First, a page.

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Restrictions in lease agreements: Competition law matters

The Competition and Markets Authority (CMA) has announced that Heathrow Airport Limited (HAL) has settled a competition law investigation into its lease agreement with a hotel operator, Arora.[1] The settlement was reached on the basis that HAL accepted it had breached the competition law rules, paid a fine of £1.6 million, and removed the offending restriction. Arora also admitted the breach, but escaped any financial sanction as it was granted leniency for bringing the matter to the CMA’s attention in the first instance.

This is the first time that the CMA has brought competition law enforcement action in a case involving a land agreement. Prior to April 2011, such agreements were exempt from the prohibition on anti-competitive agreements (as set out in Chapter I of the Competition Act 1998). That exemption was removed and land agreements are now subject to the same rules as all other types of agreement.

The specific restriction in this case was contained in a lease agreement between HAL as freeholder and Arora for the Sofitel hotel at Terminal 5. Included in the lease was a clause restricting how parking prices should be set by Arora. Specifically, Arora was prevented from charging non-hotel guests cheaper prices than those offered at other car parks at Heathrow.

No doubt the restriction was in place to make sure Arora did not undercut HAL’s other car parks, prices for visitors to the airport. However, the competition law rules make clear that in vertical agreements such as a lease agreement, one party cannot impose restrictions on the other party’s freedom to set prices. Although there is scope within the rules to apply a so-called “individual exemption” to allow such restrictions to fall outside the prohibition, the relevant criteria are narrowly drawn and generally very difficult to satisfy, particularly in the context of pricing restrictions.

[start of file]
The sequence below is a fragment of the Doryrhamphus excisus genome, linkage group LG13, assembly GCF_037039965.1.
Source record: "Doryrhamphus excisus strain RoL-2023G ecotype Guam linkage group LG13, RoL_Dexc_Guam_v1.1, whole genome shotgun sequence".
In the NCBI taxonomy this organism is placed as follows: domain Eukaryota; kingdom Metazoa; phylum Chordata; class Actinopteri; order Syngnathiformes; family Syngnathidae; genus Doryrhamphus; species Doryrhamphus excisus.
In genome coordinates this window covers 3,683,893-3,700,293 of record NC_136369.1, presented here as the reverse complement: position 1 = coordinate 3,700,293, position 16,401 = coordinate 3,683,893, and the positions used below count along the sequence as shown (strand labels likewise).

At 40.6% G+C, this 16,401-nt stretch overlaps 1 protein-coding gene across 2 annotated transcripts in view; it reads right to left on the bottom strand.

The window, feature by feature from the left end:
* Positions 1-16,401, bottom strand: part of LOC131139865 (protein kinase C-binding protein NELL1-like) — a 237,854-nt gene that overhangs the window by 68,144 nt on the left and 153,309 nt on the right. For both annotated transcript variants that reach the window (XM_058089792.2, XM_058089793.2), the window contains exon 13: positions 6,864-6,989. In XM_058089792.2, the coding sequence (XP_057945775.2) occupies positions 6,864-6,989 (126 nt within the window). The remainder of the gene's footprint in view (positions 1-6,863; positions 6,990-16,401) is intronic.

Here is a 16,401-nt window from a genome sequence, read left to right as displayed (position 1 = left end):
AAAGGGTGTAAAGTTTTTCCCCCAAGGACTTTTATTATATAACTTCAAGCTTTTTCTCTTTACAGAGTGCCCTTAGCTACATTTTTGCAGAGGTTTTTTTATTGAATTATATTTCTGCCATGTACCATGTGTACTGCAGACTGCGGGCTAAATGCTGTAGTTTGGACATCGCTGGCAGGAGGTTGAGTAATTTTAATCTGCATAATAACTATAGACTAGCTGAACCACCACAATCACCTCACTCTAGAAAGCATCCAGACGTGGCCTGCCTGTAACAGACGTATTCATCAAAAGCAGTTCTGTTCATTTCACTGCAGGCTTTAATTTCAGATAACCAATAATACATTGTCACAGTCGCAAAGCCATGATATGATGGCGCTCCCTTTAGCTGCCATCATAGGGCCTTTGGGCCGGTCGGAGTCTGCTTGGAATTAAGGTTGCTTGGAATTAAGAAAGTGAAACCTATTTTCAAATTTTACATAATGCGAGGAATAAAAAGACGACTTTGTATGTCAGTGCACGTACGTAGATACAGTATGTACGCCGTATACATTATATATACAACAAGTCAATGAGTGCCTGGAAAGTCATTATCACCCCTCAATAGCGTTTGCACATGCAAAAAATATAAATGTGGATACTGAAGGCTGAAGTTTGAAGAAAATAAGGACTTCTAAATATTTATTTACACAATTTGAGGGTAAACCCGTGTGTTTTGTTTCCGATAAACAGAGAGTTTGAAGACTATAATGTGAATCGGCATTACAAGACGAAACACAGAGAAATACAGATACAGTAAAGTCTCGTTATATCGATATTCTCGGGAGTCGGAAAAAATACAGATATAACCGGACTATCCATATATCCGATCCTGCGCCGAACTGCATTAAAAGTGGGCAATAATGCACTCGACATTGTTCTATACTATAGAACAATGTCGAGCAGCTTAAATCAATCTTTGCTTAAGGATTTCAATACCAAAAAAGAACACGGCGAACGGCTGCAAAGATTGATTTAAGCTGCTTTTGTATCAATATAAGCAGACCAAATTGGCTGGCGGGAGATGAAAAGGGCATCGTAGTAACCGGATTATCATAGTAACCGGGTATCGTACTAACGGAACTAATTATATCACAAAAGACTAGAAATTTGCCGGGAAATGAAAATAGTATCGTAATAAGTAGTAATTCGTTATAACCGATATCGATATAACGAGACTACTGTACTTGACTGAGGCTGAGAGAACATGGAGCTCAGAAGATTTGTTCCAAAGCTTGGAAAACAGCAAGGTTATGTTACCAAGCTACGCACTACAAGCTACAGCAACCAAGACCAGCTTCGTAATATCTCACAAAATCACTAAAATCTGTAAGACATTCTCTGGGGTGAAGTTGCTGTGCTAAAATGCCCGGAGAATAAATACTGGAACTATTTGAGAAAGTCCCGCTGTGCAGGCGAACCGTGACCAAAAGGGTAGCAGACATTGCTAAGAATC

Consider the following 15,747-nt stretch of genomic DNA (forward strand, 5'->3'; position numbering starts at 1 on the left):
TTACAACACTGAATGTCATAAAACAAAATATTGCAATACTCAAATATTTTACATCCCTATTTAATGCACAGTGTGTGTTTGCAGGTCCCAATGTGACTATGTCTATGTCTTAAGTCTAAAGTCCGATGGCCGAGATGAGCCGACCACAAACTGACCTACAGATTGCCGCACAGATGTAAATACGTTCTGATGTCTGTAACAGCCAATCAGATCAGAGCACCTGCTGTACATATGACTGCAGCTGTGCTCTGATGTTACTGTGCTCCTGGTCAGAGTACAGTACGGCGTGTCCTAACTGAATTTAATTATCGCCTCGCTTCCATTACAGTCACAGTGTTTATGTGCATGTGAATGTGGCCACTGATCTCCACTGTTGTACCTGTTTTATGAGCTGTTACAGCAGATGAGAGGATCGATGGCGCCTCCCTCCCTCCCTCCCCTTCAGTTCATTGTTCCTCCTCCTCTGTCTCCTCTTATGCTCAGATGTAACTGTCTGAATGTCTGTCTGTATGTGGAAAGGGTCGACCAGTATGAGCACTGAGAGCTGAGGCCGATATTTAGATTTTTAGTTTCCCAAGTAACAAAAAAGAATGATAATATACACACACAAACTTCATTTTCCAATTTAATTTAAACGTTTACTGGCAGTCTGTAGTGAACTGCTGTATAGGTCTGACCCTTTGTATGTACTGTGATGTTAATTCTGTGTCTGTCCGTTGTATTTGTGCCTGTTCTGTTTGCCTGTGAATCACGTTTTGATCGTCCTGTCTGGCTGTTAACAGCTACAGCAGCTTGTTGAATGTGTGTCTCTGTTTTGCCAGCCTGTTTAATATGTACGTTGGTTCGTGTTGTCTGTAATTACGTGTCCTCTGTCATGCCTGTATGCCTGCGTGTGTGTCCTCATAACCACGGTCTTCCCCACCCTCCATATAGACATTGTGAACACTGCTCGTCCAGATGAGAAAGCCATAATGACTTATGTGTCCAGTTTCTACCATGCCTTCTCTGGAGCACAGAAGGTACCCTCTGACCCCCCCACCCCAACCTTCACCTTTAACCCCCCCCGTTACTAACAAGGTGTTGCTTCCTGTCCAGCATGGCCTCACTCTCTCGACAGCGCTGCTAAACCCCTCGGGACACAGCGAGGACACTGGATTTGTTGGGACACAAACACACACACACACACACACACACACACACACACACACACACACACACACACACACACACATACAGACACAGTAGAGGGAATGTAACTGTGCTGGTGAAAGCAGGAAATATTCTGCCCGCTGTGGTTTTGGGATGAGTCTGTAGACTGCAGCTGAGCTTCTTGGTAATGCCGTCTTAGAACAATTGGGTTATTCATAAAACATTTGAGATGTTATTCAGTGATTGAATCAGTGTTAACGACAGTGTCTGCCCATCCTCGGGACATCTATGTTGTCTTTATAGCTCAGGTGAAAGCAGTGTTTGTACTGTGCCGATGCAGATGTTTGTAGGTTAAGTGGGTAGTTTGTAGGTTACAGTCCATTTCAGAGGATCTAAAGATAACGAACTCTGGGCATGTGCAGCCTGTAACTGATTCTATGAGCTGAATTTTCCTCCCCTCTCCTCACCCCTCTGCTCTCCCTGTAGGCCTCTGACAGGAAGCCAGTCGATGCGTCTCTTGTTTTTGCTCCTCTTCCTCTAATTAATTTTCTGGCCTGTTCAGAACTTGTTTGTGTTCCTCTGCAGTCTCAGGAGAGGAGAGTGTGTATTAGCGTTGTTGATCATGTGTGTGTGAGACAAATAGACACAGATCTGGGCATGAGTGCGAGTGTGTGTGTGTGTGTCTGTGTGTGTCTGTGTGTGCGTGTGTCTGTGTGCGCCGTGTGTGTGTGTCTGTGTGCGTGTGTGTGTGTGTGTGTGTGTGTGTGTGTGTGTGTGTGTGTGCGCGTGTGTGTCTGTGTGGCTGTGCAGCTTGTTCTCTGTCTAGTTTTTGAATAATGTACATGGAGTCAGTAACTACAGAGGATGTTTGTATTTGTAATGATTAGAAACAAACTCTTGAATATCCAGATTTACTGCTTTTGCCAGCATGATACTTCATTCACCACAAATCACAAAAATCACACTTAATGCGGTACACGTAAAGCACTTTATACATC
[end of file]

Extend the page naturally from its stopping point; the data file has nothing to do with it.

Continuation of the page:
Many pre-2011 lease agreements are still in existence and would not originally have been subject to competition law scrutiny. Often, any competition law issues only come up where one party or another wishes to challenge the enforceability of the agreement – for example to avoid certain covenants or other restrictions on their use of the land.

The HAL/Arora case is a useful reminder of the risks involved should any restrictions come to the attention of the competition authorities. Certainly the CMA and the Civil Aviation Authority (CAA), who assisted the CMA in its investigation in this case, think that this is far from an isolated occurrence. The CMA has sent letters to other hotels and airport operators warning them against similar anti-competitive agreements, whilst the CAA issued an “open letter” encouraging the airline industry to be vigilant in its efforts to ensure full compliance with competition law.

Issues regarding lease provisions’ compliance with competition law are also able to be litigated, as demonstrated by the Martin Retail Group v Crawley Borough Council case where a newsagent successfully challenged a user restriction clause in its lease with the Council. In 2016, an action brought in the Competition Appeal Tribunal by a property developer, High Peak, against Tesco concerning the enforceability of a covenant in Tesco’s lease prohibiting the sale of food or pharmacy products was settled before it went to a full trial.

Land agreements are therefore vulnerable to competition law challenges, whether by the courts or competition authorities. Parties to such agreements should be well aware of the risks involved and need to scrutinise their agreements accordingly, but also be aware they could deploy competition law arguments to refuse to enter into/remove otherwise onerous provisions.


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